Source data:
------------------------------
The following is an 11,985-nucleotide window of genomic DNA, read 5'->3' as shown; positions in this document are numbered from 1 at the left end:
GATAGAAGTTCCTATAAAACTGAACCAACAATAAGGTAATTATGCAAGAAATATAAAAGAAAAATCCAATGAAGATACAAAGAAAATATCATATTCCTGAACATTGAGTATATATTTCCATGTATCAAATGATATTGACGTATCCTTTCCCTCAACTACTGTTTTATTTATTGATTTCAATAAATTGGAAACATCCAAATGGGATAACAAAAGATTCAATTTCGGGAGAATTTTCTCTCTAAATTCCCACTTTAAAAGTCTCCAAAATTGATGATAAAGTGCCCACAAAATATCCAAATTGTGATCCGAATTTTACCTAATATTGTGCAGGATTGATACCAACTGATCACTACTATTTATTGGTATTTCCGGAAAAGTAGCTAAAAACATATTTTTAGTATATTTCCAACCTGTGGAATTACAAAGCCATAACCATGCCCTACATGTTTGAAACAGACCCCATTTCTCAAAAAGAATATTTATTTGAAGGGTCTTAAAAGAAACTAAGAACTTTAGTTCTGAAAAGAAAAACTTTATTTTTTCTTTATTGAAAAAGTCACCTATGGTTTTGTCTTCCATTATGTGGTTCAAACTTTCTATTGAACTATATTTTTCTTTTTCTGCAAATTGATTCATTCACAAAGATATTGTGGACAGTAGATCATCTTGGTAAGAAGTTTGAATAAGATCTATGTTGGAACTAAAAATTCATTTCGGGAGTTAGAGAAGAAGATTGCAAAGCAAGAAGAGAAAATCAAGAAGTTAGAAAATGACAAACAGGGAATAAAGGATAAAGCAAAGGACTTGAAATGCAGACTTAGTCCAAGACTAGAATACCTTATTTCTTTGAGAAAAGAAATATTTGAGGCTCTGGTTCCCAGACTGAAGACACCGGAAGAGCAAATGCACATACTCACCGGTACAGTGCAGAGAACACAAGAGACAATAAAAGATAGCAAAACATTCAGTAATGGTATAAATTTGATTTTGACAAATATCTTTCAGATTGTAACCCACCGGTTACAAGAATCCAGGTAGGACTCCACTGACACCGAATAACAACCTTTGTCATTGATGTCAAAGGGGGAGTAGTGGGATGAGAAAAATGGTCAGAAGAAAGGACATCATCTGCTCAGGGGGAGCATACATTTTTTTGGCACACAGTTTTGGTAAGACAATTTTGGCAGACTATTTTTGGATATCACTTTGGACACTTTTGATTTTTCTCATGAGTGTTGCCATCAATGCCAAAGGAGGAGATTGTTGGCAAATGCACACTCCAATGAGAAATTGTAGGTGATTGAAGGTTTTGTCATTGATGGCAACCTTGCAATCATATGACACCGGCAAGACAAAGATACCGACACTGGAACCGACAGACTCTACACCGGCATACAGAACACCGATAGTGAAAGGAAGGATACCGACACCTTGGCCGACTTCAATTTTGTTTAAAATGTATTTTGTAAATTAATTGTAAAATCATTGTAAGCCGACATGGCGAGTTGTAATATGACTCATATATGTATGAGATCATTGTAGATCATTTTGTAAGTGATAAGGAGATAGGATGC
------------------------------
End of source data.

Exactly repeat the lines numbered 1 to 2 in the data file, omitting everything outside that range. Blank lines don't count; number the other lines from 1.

The following is an 11,985-nucleotide window of genomic DNA, read 5'->3' as shown; positions in this document are numbered from 1 at the left end:
GATAGAAGTTCCTATAAAACTGAACCAACAATAAGGTAATTATGCAAGAAATATAAAAGAAAAATCCAATGAAGATACAAAGAAAATATCATATTCCTGAACATTGAGTATATATTTCCATGTATCAAATGATATTGACGTATCCTTTCCCTCAACTACTGTTTTATTTATTGATTTCAATAAATTGGAAACATCCAAATGGGATAACAAAAGATTCAATTTCGGGAGAATTTTCTCTCTAAATTCCCACTTTAAAAGTCTCCAAAATTGATGATAAAGTGCCCACAAAATATCCAAATTGTGATCCGAATTTTACCTAATATTGTGCAGGATTGATACCAACTGATCACTACTATTTATTGGTATTTCCGGAAAAGTAGCTAAAAACATATTTTTAGTATATTTCCAACCTGTGGAATTACAAAGCCATAACCATGCCCTACATGTTTGAAACAGACCCCATTTCTCAAAAAGAATATTTATTTGAAGGGTCTTAAAAGAAACTAAGAACTTTAGTTCTGAAAAGAAAAACTTTATTTTTTCTTTATTGAAAAAGTCACCTATGGTTTTGTCTTCCATTATGTGGTTCAAACTTTCTATTGAACTATATTTTTCTTTTTCTGCAAATTGATTCATTCACAAAGATATTGTGGACAGTAGATCATCTTGGTAAGAAGTTTGAATAAGATCTATGTTGGAACTAAAAATTCATTTCGGGAGTTAGAGAAGAAGATTGCAAAGCAAGAAGAGAAAATCAAGAAGTTAGAAAATGACAAACAGGGAATAAAGGATAAAGCAAAGGACTTGAAATGCAGACTTAGTCCAAGACTAGAATACCTTATTTCTTTGAGAAAAGAAATATTTGAGGCTCTGGTTCCCAGACTGAAGACACCGGAAGAGCAAATGCACATACTCACCGGTACAGTGCAGAGAACACAAGAGACAATAAAAGATAGCAAAACATTCAGTAATGGTATAAATTTGATTTTGACAAATATCTTTCAGATTGTAACCCACCGGTTACAAGAATCCAGGTAGGACTCCACTGACACCGAATAACAACCTTTGTCATTGATGTCAAAGGGGGAGTAGTGGGATGAGAAAAATGGTCAGAAGAAAGGACATCATCTGCTCAGGGGGAGCATACATTTTTTTGGCACACAGTTTTGGTAAGACAATTTTGGCAGACTATTTTTGGATATCACTTTGGACACTTTTGATTTTTCTCATGAGTGTTGCCATCAATGCCAAAGGAGGAGATTGTTGGCAAATGCACACTCCAATGAGAAATTGTAGGTGATTGAAGGTTTTGTCATTGATGGCAACCTTGCAATCATATGACACCGGCAAGACAAAGATACCGACACTGGAACCGACAGACTCTACACCGGCATACAGAACACCGATAGTGAAAGGAAGGATACCGACACCTTGGCCGACTTCAATTTTGTTTAAAATGTATTTTGTAAATTAATTGTAAAATCATTGTAAGCCGACATGGCGAGTTGTAATATGACTCATATATGTATGAGATCATTGTAGATCATTTTGTAAGTGATAAGGAGATAGGATGC